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Rewards and incentives: are they enticing the modern savvy shopper?

By / / In Insight /
The concept of rewarding customers for their business has been around for decades. From ‘savings books’ that allowed consumers to save stamps that could be exchanged for products, to modern day schemes like reward cards, brands have long been leveraging customer data and using incentives to encourage customer loyalty. So how can marketers best take advantage now of the ever-developing rewards market?
rewards and incentives target millennials

Research by One4all Rewards has revealed a new crop of consumers, who – rather than seeing rewards and incentives as add-on benefits – expect to be rewarded for their purchases. This type of “what’s in it for me” consumer has created a new challenge for brands and is changing the way businesses view reward and incentive schemes.

rewards and incentives

Green Shield Stamps was a British sales promotion scheme that rewarded shoppers with stamps used to buy gifts from a catalogue or from any affiliated retailer. The scheme was introduced in 1958 by Richard Tompkins, who had noticed the success of the long-established Sperry & Hutchinson Green Stamps in America. The UK stamps were withdrawn in 1991.

The rise of the UK’s rewards and incentives shoppers

Consumer loyalty has always relied, in part, on what customers feel they get from a brand in return for their business. But historically these rewards and incentives have been viewed as bonuses on top of the product the consumer wants in the first instance.

However, a new group of ‘reward shoppers’ is emerging who will refuse to buy certain products unless they are proactively offered some kind of extra incentive.

According to our research, more than 3 million UK consumers feel they should be offered incentives and will not make purchases unless one is offered.

For some industries, this means there is a collection of shoppers directly motivated to make purchases based on what rewards or incentives brands provide.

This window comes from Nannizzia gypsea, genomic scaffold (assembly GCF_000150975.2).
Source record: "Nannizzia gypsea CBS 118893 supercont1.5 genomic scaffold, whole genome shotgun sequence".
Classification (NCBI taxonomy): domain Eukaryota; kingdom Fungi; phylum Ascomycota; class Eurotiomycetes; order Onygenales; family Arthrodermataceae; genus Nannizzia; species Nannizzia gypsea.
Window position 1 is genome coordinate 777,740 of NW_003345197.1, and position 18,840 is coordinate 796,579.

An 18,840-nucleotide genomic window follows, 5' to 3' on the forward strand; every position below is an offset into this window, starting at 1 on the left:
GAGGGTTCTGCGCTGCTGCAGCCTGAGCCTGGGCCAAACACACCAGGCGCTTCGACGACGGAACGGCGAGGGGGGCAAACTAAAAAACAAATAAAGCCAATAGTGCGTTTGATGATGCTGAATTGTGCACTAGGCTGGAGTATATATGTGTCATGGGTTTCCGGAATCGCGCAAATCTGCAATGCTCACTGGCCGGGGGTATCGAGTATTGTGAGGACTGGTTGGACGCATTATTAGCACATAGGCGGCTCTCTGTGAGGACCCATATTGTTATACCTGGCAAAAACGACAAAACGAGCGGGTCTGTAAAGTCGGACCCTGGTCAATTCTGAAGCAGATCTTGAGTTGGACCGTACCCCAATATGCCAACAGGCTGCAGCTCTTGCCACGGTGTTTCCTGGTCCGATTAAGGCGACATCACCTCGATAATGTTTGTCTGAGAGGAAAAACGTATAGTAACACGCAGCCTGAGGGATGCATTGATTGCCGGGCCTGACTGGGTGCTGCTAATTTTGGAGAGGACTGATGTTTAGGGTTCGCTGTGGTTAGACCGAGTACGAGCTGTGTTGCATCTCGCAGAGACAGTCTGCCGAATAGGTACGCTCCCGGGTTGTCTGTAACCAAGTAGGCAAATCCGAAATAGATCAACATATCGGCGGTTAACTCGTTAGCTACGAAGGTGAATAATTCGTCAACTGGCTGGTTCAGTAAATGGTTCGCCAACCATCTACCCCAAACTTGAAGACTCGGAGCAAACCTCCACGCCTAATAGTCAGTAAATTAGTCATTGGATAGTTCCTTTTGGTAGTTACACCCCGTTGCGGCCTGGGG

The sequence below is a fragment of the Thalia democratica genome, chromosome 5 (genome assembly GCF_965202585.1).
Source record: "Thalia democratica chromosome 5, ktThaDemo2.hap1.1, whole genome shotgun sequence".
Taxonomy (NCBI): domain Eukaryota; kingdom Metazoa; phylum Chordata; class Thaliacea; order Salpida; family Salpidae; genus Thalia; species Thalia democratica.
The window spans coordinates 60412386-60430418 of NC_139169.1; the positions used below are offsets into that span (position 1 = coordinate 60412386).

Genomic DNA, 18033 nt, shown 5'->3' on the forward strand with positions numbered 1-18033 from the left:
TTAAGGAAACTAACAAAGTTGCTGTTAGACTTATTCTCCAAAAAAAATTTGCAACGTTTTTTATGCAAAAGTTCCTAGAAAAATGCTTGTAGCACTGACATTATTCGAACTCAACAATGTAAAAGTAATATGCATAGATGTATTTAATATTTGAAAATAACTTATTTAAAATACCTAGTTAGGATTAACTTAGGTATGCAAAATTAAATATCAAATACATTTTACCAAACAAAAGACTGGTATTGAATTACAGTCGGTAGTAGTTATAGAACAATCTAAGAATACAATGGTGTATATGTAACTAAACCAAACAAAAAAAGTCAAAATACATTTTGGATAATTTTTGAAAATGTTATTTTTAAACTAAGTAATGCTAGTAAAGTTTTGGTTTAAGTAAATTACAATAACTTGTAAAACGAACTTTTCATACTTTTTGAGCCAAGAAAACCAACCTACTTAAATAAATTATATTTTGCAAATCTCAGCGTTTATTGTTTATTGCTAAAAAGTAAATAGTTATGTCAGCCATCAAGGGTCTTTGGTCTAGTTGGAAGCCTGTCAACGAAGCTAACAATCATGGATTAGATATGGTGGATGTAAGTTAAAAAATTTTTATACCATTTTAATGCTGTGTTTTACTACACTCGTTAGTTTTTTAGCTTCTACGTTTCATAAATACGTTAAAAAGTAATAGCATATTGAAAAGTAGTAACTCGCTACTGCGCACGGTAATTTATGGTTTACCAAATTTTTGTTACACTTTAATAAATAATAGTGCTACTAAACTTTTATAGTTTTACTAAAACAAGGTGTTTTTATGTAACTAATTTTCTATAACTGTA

Even among consumers who would not directly avoid making a purchase in return for an incentive, 25% would still expect to be offered something in exchange for buying a product.

The market for consumer incentives is now estimated at more than £941m and, with that number set to rise based on current predictions, this presents a real issue for businesses.

Rewards and incentives culture

The irony for brands struggling to keep up with this new rewards and incentives culture is that its rise is, in large parts, a phenomenon of their own creation.

Consumer confidence has been in decline for the past decade since the 2008 financial crisis, and the UK’s decision to leave the EU is expected to result in further declines in the coming months.

With consumers becoming more stringent with their spending, many brands have turned to reward schemes to get shoppers through the door.

This eagerness to offer incentives over a prolonged period has conditioned UK consumers to expect rewards for custom, and they have gradually developed a clearer understanding of their value – particularly the value of their loyalty – and are becoming more bullish about exploiting it.

The dynamic between brand and consumer has now changed significantly and boardrooms are no longer asking what the brand gains from offering incentives, but rather how much they risk losing if they don’t offer them.

This is evident in our research, which revealed that 73% of the UK’s 61 million adults have been offered some kind of reward or incentive for making a purchase in the past.

rewards and incentives


Incentivising savvy consumers